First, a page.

But there’s no need to get mired in details here.  SB 65, like HB 301, 313 and 388 is essentially an ideological question.

Domino theory and Oreos

Wisconsin protest sign

PCE is basically a tool for two different groups that share the same worldview.

One is a tiny cabal of cloistered Davis County rightwingers with a little bit of money and not very much sense.  The other is a much more powerful and well funded national oligarchy that provides the real impetus for PCE.  This oligarchy views the teacher’s union as the first domino in the chain toward the elimination of collective bargaining for anyone.

Privatization of everything is a core belief and its destructive effects are not to be discussed.  According to this view, the public school system must be privatized, and the quicker the better.

Which brings us back to the strategy behind all PCE’s “companion” bills.  One of the least noticed pieces of language in Newbold’s HB 301 is that public school districts who will be bleeding more cash then ever before to charter schools thanks to HB 313, will be forced to put future tax increases to a vote.  Like that’ll ever happen.  It’s a heads we win (charter schools/home schools/private schools), tails you (public schools/unions) lose scenario.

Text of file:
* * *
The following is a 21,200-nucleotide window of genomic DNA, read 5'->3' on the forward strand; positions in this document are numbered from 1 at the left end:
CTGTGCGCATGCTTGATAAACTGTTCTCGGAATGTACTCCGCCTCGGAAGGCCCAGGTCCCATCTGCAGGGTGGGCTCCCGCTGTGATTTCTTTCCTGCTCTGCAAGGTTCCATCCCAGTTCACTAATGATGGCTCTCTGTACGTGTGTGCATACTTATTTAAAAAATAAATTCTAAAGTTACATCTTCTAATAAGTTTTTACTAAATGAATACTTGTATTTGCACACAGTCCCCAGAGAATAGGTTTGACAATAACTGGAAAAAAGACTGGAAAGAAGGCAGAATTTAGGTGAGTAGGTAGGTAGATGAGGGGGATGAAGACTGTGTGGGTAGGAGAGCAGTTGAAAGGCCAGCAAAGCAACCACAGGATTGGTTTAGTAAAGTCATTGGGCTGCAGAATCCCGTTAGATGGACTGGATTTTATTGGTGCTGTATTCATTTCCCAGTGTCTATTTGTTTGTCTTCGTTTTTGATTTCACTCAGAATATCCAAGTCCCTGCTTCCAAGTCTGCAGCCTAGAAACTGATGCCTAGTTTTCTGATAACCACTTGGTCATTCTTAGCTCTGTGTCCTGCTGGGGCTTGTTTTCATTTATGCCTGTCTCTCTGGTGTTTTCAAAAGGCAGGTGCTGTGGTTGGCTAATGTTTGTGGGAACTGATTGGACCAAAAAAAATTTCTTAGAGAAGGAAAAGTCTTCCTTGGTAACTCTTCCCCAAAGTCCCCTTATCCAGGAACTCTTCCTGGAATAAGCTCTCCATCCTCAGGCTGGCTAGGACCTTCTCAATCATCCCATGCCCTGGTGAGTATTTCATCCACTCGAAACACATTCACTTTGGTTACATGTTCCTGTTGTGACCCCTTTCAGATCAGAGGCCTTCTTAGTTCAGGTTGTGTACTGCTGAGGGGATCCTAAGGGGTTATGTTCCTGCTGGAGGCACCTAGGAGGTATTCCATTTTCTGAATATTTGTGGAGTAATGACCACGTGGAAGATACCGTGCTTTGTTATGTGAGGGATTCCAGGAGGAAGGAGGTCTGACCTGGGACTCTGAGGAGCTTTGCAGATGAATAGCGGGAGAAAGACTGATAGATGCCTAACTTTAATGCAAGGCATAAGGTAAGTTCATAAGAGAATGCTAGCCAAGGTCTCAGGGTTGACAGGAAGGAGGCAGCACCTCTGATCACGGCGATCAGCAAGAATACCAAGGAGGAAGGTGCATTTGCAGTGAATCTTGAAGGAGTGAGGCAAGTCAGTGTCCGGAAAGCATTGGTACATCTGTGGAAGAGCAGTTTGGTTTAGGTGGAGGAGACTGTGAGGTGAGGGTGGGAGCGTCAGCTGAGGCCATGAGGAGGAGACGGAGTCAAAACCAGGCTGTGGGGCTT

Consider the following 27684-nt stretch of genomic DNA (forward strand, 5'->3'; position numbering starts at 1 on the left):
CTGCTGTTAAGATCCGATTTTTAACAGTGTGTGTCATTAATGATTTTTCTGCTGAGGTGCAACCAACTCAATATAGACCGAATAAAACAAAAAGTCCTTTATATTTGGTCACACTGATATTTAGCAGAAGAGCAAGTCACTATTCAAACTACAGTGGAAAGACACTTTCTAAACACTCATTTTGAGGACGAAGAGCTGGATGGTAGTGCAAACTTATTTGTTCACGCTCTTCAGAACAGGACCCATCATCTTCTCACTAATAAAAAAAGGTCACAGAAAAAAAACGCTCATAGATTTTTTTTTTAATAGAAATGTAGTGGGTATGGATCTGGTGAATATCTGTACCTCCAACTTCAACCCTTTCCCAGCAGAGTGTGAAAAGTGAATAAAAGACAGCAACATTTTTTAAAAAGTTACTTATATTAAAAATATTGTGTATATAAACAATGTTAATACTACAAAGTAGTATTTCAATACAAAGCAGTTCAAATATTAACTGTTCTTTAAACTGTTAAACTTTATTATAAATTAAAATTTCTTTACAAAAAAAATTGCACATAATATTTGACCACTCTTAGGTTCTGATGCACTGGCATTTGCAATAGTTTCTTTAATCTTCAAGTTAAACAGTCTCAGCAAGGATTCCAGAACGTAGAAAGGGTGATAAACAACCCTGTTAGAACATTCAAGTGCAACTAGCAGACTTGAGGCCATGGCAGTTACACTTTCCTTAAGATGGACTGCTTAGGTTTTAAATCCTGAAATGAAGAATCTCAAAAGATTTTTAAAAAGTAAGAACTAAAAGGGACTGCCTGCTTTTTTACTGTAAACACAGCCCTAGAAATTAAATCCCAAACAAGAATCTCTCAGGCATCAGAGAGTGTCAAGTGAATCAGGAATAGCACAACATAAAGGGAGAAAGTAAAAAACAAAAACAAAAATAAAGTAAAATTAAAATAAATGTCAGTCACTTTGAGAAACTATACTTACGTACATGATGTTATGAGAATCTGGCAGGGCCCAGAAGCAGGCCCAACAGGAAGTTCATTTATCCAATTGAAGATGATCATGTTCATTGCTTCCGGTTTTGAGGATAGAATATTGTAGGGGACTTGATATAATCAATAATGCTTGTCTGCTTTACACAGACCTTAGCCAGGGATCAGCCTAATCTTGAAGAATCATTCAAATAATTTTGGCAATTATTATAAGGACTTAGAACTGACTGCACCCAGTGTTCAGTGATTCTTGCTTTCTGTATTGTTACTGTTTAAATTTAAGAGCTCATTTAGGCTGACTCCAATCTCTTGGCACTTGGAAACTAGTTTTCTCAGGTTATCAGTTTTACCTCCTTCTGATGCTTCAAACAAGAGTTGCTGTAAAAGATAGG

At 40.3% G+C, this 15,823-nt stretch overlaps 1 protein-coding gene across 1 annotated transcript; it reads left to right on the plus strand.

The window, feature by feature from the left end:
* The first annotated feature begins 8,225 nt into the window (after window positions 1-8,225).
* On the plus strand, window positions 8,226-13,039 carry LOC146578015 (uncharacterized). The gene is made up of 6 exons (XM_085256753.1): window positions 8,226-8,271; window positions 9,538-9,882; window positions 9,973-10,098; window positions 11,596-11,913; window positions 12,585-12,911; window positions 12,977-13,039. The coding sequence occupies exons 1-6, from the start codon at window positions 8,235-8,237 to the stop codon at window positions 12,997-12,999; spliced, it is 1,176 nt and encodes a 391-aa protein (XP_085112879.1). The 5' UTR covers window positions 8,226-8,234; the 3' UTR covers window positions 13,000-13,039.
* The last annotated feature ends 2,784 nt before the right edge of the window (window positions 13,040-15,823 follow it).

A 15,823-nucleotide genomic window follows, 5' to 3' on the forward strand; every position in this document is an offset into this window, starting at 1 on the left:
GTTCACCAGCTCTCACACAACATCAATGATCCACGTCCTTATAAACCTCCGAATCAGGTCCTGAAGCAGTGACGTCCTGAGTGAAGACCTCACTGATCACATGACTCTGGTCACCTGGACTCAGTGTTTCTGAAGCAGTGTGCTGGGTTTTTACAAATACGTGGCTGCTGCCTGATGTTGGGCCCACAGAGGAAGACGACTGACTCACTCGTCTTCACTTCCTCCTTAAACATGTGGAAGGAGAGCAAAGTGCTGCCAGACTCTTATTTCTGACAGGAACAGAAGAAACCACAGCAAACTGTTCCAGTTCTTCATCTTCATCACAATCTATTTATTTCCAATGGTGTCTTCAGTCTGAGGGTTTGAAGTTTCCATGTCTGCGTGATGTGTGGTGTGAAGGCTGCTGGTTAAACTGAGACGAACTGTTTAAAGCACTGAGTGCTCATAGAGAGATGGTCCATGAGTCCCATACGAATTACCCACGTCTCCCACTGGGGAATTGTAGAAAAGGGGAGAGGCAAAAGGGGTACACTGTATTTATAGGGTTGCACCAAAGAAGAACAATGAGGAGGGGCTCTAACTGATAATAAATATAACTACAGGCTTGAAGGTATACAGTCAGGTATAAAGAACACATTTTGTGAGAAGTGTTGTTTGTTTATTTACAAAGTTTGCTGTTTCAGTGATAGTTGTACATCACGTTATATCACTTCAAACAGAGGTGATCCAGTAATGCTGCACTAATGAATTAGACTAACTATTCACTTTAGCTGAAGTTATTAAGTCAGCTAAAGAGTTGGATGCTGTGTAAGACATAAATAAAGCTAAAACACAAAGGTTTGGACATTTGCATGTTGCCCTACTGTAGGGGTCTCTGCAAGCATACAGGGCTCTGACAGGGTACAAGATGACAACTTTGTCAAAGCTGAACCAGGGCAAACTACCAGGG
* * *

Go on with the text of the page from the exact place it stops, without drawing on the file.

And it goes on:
I’ve talked about it being a matter of draining the bathtub, but I understand there may actually be a better analogy that PCE will especially appreciate.  What if you had a plate of Oreos and little by little somebody started to eat the Oreos until suddenly, one day, you reached out for one and all of the Oreos were GONE?!

* I have no personal shares or interest whatsoever in the for-profit educational shakedown industry.


One response to this post.

  1. Posted by Ellen Walker on July 5, 2011 at 2:31 am

    You’ve overlooked one angle – fear of losing all that funding has left local school districts as sitting ducks for high-pressure sales calls from K12, offering to set up district online programs that charge less than what the districts will have to pay should students opt for programs from outside their district. Our legislators wisely rejected the idea of sending our local money and jobs out of state, but this loophole is getting bigger by the day, since local districts can choose to contract with the out-of-state providers, and don’t seem to realize they could set up their own programs with free state-developed curriculum from the Electronic High School.